In precast concrete segmental balanced cantilever construction, the pier segment is most often produced in a casting yard and erected on bearings and falsework. Alternatively, cast-in-place concrete pier segments have been utilized for longer spans or in areas of high seismicity where a monolithic connection to the column provides a more economical substructure design. Precast concrete pier shells with cast-in-place diaphragms can be proposed as a substitute for cast-in-place pier segments. Pier shells are a hybrid of fully precast and cast-in place construction, and combine their typical advantages and disadvantages.
- A monolithic connection is provided between the superstructure and column for incorporating seismic design details. The integral pier column connection also provides overturning stability for the partially erected cantilever.
- Typical segment forms can be used to produce the shell segments in the casting yard. These shells are similar in weight to typical segments.
- The cantilever is a single match-cast unit, so no closure pour is required between the pier segment and first typical segments.
- Reinforcing details are complex and have small tolerances. Coupled and headed reinforcement is utilized to reduce congestion in the diaphragm.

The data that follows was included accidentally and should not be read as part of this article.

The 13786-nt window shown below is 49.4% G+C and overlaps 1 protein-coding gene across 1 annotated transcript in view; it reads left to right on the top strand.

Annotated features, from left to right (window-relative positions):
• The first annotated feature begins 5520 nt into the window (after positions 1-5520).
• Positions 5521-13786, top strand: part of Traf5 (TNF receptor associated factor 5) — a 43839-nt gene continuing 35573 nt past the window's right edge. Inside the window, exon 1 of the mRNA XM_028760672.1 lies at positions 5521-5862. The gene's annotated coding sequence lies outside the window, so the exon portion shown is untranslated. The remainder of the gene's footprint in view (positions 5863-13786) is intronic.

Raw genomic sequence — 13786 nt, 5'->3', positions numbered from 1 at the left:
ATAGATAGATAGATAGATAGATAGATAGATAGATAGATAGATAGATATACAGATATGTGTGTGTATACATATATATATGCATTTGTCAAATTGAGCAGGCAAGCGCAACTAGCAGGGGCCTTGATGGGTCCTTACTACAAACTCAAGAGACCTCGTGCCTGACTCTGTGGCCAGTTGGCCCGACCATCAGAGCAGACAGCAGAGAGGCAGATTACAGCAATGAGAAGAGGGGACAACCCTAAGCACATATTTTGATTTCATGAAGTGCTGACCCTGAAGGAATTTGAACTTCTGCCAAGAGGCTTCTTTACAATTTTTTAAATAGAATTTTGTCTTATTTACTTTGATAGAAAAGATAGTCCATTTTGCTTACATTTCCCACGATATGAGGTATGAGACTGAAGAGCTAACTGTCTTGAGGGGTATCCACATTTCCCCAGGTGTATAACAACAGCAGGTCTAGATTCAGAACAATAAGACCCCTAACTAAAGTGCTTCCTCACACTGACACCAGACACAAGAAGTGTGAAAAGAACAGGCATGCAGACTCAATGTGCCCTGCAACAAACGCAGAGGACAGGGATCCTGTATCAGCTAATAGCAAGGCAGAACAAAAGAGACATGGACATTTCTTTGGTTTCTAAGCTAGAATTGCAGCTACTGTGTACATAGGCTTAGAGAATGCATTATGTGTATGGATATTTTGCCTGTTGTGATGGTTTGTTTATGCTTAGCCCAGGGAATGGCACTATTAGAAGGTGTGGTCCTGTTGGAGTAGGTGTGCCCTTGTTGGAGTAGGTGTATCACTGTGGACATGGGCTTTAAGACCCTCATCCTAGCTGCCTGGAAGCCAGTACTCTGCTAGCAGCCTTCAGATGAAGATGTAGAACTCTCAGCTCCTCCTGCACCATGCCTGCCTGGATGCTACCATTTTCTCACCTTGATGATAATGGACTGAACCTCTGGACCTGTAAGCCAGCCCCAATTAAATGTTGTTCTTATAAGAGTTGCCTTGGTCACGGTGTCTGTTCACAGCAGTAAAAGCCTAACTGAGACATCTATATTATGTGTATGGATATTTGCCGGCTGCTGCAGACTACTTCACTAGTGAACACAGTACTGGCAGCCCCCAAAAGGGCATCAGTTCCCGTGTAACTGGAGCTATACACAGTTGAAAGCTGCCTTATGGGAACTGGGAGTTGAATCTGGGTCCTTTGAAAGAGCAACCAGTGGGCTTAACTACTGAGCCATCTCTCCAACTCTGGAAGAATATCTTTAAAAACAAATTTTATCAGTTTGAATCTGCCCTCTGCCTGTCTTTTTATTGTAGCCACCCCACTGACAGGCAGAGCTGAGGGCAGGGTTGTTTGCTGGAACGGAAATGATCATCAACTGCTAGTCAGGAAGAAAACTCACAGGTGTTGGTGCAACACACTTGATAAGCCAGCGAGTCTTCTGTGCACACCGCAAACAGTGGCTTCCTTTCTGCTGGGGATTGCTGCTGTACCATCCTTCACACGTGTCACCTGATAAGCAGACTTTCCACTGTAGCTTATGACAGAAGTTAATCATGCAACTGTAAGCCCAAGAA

- Diaphragm concrete and reinforcement are placed in difficult conditions at the top of a column.
- The erection speed falls between that of fully precast piers and cast-in-place concrete construction.
With precast pier shells, the fabrication and erection sequence is as follows:
- The pier shell is fabricated in the casting yard using either a unique form or the typical segment form with minor modifications.
- The shell is erected on the column and supported temporarily using falsework. It is positioned for line and grade, and locked into position.
- The diaphragm reinforcing cage is placed in the pier shell. The forms for the diaphragm are secured and the diaphragm cast. Conclusion Pier shells can provide advantages over other methods for precast concrete balanced cantilever bridges, particularly in seismically active areas where an integral pier column connection is required for design.
By, Zach Godsell, a senior bridge engineer with McNary Bergeron & Associates in Denver, Colorado.